You have the power to grant fifty more productive years to an artist of any discipline (writer, musician, painter, etc.) who died too young. Who do you pick?
My answer was Schubert, and here is why:
1. Schubert was just starting to peak, but we already have a significant amount of top-tier Mozart. And I take Mozart to be the number one contender for the designation. Schubert composed nine symphonies, and number seven still wasn’t that great. Some people think number eight was unfinished. Number nine is incredible. Furthermore, I believe the nature of his genius would have aged well with the man.
2. John Keats is a reasonable contender, but perhaps his extant peak output is sufficient to capture the nature of his genius?
3. After the 1982-1984 period, there was decline in the quality of Basquiat’s output. His was the genius of a young man, and drugs would have interfered with his further achievement in any case.
4. Buddy Holly had already peaked, and he didn’t quite have the skills or ambition to have morphed into something significantly more. No one from popular music in that time period did.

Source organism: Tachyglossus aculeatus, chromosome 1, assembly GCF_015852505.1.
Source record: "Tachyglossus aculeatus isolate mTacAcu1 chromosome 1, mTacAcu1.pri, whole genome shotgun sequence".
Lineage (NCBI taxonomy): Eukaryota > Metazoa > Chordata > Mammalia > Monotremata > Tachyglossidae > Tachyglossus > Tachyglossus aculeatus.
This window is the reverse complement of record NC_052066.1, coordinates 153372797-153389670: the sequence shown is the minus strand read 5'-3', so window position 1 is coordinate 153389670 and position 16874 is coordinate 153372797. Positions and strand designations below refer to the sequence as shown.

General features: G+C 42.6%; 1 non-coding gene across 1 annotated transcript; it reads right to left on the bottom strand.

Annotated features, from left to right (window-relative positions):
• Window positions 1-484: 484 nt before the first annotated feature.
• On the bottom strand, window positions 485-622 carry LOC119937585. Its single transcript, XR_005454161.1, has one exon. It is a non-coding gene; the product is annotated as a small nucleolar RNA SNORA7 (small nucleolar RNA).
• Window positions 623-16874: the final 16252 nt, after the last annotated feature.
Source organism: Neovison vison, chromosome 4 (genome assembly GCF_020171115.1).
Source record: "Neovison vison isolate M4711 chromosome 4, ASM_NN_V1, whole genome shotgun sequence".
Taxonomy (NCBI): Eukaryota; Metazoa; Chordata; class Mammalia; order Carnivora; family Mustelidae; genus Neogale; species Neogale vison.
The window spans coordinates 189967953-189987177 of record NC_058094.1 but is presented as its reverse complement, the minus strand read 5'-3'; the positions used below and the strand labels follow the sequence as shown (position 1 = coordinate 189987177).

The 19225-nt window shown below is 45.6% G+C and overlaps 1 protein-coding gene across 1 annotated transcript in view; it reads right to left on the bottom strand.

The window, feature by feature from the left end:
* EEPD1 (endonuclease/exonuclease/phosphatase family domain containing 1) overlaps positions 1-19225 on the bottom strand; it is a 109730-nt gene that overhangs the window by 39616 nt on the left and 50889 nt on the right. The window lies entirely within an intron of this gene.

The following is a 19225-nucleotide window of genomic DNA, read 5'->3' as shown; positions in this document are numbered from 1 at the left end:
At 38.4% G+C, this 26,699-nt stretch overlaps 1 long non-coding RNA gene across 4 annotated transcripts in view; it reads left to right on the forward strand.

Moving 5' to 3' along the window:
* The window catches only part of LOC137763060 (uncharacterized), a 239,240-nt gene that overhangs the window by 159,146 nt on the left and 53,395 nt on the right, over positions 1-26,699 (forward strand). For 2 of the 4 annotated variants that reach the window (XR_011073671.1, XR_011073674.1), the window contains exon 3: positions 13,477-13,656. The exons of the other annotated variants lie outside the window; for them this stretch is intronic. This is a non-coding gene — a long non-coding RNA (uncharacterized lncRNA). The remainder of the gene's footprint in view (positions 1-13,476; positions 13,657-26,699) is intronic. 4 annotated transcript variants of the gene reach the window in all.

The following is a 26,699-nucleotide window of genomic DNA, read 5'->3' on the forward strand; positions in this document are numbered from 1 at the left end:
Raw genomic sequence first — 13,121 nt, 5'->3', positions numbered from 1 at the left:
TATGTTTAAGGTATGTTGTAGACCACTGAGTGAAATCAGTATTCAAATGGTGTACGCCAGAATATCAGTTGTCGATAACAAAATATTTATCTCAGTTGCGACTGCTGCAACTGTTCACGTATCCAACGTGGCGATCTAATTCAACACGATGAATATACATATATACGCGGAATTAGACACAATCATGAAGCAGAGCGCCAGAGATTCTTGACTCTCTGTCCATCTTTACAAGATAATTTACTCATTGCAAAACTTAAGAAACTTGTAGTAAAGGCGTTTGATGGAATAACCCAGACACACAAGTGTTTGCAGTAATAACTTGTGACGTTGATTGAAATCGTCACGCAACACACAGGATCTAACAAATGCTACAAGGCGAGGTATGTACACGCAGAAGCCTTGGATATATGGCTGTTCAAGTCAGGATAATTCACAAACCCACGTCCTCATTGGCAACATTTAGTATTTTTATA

5. Frank Ramsey is a reasonable choice, but I am more excited about Schubert. We still would have ended up with the same neoclassical economics.
6. Perhaps Kurt Cobain’s genius was that of a young man as well? Nonetheless he is in my top ten, if only for curiosity reasons. Hank Williams and Hendrix are competitors too.
7. Carel Fabritius anyone?
Who else? Caravaggio? Egon Schiele? Eva Hesse? I feel they all have styles that would have aged well, unlike say with Jim Morrison. Seurat? Thomas Chatterton I can pass on, maybe Stephen Crane or Sylvia Plath from the side of the writers?
From my Bloomberg column, here is only one part of the argument, at the close: